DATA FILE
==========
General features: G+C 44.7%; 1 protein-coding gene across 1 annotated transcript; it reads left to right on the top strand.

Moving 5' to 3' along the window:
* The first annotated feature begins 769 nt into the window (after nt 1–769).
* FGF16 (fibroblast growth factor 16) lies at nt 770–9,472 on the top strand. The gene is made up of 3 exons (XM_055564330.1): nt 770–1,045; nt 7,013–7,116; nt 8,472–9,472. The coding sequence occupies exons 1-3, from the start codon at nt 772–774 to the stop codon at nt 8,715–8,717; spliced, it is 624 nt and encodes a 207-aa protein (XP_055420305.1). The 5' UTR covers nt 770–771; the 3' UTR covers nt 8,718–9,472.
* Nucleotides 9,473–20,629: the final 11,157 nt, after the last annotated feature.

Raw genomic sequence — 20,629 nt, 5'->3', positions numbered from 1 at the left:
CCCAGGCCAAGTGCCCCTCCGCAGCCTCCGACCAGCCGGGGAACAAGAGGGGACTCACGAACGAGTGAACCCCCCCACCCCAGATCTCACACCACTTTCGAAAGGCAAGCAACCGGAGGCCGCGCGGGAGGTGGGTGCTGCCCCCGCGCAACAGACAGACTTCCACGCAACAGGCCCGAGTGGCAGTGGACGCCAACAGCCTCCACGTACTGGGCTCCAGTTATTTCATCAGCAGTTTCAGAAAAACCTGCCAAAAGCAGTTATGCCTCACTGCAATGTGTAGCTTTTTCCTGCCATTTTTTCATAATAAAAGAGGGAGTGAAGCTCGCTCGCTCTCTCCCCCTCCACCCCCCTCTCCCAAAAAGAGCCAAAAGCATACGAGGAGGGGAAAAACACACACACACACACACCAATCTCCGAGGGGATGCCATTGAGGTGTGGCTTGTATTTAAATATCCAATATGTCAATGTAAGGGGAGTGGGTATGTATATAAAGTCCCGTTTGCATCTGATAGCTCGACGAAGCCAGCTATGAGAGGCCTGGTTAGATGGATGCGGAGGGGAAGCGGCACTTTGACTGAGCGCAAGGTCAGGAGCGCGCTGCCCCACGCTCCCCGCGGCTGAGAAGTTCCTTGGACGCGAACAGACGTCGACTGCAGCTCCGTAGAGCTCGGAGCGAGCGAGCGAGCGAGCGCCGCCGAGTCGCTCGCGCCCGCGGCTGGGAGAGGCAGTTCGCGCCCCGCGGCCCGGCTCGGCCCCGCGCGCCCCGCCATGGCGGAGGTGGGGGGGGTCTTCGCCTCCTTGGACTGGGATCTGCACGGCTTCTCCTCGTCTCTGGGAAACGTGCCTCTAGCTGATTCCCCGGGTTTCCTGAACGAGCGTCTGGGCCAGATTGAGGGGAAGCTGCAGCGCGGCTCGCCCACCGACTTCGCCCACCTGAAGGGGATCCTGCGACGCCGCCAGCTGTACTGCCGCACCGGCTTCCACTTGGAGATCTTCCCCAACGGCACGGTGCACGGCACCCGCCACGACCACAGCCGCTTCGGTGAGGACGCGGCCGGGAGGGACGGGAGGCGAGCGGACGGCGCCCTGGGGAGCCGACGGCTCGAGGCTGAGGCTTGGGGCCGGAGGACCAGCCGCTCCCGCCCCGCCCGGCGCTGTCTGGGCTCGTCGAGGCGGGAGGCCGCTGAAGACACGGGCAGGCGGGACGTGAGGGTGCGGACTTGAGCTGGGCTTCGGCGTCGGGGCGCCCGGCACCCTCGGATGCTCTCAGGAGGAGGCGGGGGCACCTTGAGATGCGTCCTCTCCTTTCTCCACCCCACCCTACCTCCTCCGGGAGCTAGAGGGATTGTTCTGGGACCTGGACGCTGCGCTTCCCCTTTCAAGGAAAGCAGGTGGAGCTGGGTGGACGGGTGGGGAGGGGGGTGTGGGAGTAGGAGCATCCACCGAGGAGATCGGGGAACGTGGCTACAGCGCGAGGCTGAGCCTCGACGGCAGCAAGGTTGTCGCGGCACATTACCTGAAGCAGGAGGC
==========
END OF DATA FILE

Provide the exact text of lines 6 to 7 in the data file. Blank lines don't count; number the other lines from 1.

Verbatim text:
Raw genomic sequence — 20,629 nt, 5'->3', positions numbered from 1 at the left:
CCCAGGCCAAGTGCCCCTCCGCAGCCTCCGACCAGCCGGGGAACAAGAGGGGACTCACGAACGAGTGAACCCCCCCACCCCAGATCTCACACCACTTTCGAAAGGCAAGCAACCGGAGGCCGCGCGGGAGGTGGGTGCTGCCCCCGCGCAACAGACAGACTTCCACGCAACAGGCCCGAGTGGCAGTGGACGCCAACAGCCTCCACGTACTGGGCTCCAGTTATTTCATCAGCAGTTTCAGAAAAACCTGCCAAAAGCAGTTATGCCTCACTGCAATGTGTAGCTTTTTCCTGCCATTTTTTCATAATAAAAGAGGGAGTGAAGCTCGCTCGCTCTCTCCCCCTCCACCCCCCTCTCCCAAAAAGAGCCAAAAGCATACGAGGAGGGGAAAAACACACACACACACACACCAATCTCCGAGGGGATGCCATTGAGGTGTGGCTTGTATTTAAATATCCAATATGTCAATGTAAGGGGAGTGGGTATGTATATAAAGTCCCGTTTGCATCTGATAGCTCGACGAAGCCAGCTATGAGAGGCCTGGTTAGATGGATGCGGAGGGGAAGCGGCACTTTGACTGAGCGCAAGGTCAGGAGCGCGCTGCCCCACGCTCCCCGCGGCTGAGAAGTTCCTTGGACGCGAACAGACGTCGACTGCAGCTCCGTAGAGCTCGGAGCGAGCGAGCGAGCGAGCGCCGCCGAGTCGCTCGCGCCCGCGGCTGGGAGAGGCAGTTCGCGCCCCGCGGCCCGGCTCGGCCCCGCGCGCCCCGCCATGGCGGAGGTGGGGGGGGTCTTCGCCTCCTTGGACTGGGATCTGCACGGCTTCTCCTCGTCTCTGGGAAACGTGCCTCTAGCTGATTCCCCGGGTTTCCTGAACGAGCGTCTGGGCCAGATTGAGGGGAAGCTGCAGCGCGGCTCGCCCACCGACTTCGCCCACCTGAAGGGGATCCTGCGACGCCGCCAGCTGTACTGCCGCACCGGCTTCCACTTGGAGATCTTCCCCAACGGCACGGTGCACGGCACCCGCCACGACCACAGCCGCTTCGGTGAGGACGCGGCCGGGAGGGACGGGAGGCGAGCGGACGGCGCCCTGGGGAGCCGACGGCTCGAGGCTGAGGCTTGGGGCCGGAGGACCAGCCGCTCCCGCCCCGCCCGGCGCTGTCTGGGCTCGTCGAGGCGGGAGGCCGCTGAAGACACGGGCAGGCGGGACGTGAGGGTGCGGACTTGAGCTGGGCTTCGGCGTCGGGGCGCCCGGCACCCTCGGATGCTCTCAGGAGGAGGCGGGGGCACCTTGAGATGCGTCCTCTCCTTTCTCCACCCCACCCTACCTCCTCCGGGAGCTAGAGGGATTGTTCTGGGACCTGGACGCTGCGCTTCCCCTTTCAAGGAAAGCAGGTGGAGCTGGGTGGACGGGTGGGGAGGGGGGTGTGGGAGTAGGAGCATCCACCGAGGAGATCGGGGAACGTGGCTACAGCGCGAGGCTGAGCCTCGACGGCAGCAAGGTTGTCGCGGCACATTACCTGAAGCAGGAGGC